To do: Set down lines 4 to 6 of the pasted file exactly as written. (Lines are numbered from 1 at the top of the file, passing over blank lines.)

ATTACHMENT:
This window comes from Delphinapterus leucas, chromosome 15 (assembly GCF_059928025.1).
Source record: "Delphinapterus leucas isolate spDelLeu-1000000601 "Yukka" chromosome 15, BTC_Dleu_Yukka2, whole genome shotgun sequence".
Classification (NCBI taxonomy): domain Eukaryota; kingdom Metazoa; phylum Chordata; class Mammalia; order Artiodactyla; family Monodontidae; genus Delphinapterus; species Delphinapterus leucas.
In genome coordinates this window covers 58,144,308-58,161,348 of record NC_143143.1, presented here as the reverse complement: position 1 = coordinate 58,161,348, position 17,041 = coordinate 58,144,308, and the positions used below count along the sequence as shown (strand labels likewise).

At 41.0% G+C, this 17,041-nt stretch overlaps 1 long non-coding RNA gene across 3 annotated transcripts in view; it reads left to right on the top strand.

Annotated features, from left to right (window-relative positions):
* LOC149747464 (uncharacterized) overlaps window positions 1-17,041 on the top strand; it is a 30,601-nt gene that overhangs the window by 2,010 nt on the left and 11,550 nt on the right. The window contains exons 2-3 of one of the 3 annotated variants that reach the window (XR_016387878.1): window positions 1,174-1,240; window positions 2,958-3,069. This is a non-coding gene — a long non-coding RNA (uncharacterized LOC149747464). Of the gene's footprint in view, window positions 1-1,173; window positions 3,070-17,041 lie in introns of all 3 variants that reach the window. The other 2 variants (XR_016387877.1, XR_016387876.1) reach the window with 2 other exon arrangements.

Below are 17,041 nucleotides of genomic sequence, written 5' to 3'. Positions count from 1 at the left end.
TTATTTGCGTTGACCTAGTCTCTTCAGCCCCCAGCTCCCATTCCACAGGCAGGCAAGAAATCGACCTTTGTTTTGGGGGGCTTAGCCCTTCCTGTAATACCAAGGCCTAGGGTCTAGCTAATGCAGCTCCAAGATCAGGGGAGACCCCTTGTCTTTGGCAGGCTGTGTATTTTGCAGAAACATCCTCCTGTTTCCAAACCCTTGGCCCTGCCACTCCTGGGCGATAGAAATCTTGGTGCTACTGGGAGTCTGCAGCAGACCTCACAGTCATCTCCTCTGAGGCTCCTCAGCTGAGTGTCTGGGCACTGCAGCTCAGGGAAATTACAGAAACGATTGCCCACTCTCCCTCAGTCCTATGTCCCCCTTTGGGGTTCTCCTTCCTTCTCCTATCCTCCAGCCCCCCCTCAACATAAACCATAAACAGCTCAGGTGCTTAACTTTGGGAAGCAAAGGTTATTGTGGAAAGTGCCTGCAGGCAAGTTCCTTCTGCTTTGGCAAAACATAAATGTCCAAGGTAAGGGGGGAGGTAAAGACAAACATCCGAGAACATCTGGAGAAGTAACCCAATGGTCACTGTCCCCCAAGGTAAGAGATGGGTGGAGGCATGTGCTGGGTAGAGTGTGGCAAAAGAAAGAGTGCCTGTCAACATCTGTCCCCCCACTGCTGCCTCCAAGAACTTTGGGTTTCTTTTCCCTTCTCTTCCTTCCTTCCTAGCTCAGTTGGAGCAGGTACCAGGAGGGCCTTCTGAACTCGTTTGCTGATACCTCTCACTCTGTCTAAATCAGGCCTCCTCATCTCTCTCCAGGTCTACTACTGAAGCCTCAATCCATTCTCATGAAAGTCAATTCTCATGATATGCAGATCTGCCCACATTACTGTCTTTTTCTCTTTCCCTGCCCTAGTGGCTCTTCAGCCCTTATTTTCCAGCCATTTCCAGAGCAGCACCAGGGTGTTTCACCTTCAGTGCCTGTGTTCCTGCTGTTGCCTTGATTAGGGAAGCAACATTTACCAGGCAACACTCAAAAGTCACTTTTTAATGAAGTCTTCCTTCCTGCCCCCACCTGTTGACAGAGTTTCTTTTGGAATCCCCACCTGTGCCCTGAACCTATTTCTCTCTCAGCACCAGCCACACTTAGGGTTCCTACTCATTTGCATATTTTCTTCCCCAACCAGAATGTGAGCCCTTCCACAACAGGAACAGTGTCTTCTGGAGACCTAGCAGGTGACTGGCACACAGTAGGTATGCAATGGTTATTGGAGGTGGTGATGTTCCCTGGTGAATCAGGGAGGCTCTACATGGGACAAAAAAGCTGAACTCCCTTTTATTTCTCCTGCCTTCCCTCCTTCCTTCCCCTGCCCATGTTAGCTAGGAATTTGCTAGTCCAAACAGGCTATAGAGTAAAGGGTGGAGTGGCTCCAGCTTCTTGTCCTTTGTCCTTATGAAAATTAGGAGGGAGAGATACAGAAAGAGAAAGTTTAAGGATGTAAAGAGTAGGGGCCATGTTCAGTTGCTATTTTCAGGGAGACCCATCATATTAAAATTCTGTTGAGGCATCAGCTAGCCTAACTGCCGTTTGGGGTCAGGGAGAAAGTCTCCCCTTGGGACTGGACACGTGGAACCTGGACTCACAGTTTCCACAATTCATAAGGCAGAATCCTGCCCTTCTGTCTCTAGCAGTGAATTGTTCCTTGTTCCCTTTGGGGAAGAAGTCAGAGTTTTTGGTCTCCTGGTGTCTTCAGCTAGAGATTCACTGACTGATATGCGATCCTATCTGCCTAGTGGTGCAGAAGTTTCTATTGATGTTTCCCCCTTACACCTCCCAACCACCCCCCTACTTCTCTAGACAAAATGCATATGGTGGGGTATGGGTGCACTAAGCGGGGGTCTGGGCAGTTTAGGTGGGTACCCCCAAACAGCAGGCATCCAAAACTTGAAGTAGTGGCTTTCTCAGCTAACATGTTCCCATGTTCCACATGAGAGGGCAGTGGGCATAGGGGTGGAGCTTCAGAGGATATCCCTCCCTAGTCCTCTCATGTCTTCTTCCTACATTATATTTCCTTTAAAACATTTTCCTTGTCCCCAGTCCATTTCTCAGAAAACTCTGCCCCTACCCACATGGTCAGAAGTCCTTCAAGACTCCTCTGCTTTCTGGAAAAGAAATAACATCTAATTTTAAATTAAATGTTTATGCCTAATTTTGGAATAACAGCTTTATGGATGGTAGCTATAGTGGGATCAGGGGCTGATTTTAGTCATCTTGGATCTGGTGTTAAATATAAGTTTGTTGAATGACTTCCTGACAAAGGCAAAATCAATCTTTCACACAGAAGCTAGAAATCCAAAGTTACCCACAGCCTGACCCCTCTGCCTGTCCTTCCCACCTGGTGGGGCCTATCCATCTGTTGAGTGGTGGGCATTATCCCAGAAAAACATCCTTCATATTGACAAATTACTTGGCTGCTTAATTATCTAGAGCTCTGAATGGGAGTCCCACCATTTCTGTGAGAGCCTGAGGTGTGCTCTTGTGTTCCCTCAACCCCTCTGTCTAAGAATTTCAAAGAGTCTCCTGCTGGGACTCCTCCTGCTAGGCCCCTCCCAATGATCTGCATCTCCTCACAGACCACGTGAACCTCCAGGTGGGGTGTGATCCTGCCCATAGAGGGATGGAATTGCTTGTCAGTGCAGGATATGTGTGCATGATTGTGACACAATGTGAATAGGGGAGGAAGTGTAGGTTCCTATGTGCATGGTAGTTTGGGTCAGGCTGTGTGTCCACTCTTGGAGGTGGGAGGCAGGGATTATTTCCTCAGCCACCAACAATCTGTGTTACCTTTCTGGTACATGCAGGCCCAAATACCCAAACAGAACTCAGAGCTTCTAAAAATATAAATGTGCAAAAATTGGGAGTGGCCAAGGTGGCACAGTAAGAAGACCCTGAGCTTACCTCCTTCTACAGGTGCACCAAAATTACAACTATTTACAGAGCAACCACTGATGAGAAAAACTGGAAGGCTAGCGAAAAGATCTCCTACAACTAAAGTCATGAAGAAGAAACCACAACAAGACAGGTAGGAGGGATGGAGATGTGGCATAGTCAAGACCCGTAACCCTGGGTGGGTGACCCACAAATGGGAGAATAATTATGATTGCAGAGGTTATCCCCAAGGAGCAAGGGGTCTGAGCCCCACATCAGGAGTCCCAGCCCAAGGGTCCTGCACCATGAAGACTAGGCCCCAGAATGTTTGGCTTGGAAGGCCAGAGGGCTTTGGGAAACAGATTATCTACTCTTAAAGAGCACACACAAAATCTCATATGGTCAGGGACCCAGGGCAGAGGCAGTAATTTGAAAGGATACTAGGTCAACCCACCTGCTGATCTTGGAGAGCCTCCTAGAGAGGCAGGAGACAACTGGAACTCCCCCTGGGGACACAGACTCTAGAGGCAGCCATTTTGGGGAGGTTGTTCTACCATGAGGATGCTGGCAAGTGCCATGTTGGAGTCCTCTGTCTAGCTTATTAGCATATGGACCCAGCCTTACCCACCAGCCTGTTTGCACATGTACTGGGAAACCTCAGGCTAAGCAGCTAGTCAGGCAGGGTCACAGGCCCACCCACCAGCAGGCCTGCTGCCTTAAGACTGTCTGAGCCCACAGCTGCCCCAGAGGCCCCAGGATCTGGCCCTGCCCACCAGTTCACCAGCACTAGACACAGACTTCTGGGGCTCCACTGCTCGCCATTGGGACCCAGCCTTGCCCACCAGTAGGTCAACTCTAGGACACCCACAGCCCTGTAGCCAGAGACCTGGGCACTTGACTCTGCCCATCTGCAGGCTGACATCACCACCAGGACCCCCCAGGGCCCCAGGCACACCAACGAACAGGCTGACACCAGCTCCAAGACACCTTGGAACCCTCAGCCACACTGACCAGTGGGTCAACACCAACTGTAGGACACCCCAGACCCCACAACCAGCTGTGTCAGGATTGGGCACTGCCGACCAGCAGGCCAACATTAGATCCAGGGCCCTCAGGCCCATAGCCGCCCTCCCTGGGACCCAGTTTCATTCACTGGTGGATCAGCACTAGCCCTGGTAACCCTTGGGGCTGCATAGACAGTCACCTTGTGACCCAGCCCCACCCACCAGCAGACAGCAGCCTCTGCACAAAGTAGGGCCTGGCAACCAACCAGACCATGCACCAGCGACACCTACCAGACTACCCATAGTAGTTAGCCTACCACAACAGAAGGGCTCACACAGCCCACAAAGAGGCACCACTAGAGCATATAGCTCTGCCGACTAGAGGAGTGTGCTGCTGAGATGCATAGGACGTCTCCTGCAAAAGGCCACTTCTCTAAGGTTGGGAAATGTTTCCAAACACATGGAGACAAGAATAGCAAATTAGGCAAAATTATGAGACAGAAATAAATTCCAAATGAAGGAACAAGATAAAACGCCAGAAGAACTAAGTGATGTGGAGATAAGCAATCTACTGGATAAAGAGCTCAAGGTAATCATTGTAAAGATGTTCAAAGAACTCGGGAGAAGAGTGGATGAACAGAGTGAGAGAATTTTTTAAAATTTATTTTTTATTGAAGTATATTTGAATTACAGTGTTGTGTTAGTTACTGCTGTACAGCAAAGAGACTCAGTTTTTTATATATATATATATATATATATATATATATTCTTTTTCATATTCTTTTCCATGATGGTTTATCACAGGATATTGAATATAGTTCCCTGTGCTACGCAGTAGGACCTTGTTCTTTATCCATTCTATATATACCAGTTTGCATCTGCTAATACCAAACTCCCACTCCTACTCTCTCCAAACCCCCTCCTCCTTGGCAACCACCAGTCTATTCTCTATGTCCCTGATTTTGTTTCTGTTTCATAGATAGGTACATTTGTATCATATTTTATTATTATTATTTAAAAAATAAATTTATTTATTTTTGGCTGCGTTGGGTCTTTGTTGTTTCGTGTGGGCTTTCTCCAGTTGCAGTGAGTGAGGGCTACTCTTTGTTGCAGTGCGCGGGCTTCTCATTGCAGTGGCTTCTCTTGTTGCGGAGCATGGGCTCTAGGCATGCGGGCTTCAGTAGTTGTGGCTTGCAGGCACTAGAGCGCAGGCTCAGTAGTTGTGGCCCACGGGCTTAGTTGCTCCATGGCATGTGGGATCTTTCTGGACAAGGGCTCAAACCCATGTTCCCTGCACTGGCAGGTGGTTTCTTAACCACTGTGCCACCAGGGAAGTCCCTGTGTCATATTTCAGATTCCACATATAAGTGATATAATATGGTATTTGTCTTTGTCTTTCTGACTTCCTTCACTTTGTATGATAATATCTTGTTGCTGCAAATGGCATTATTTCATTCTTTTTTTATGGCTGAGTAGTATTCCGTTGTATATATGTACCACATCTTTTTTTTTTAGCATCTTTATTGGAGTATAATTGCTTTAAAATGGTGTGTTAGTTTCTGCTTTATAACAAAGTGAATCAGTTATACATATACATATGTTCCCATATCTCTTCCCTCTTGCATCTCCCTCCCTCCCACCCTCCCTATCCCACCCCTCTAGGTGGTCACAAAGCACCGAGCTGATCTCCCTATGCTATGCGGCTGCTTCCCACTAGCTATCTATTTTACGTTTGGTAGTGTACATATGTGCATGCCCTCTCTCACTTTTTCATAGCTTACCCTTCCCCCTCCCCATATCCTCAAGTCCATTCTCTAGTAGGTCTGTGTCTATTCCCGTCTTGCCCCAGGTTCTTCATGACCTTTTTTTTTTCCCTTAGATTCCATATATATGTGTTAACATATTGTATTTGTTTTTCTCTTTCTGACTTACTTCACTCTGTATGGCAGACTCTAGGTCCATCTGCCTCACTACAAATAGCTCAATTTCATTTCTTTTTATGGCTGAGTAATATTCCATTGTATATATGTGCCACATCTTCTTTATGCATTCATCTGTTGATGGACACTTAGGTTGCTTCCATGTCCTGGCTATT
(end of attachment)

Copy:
In genome coordinates this window covers 58,144,308-58,161,348 of record NC_143143.1, presented here as the reverse complement: position 1 = coordinate 58,161,348, position 17,041 = coordinate 58,144,308, and the positions used below count along the sequence as shown (strand labels likewise).

At 41.0% G+C, this 17,041-nt stretch overlaps 1 long non-coding RNA gene across 3 annotated transcripts in view; it reads left to right on the top strand.

Annotated features, from left to right (window-relative positions):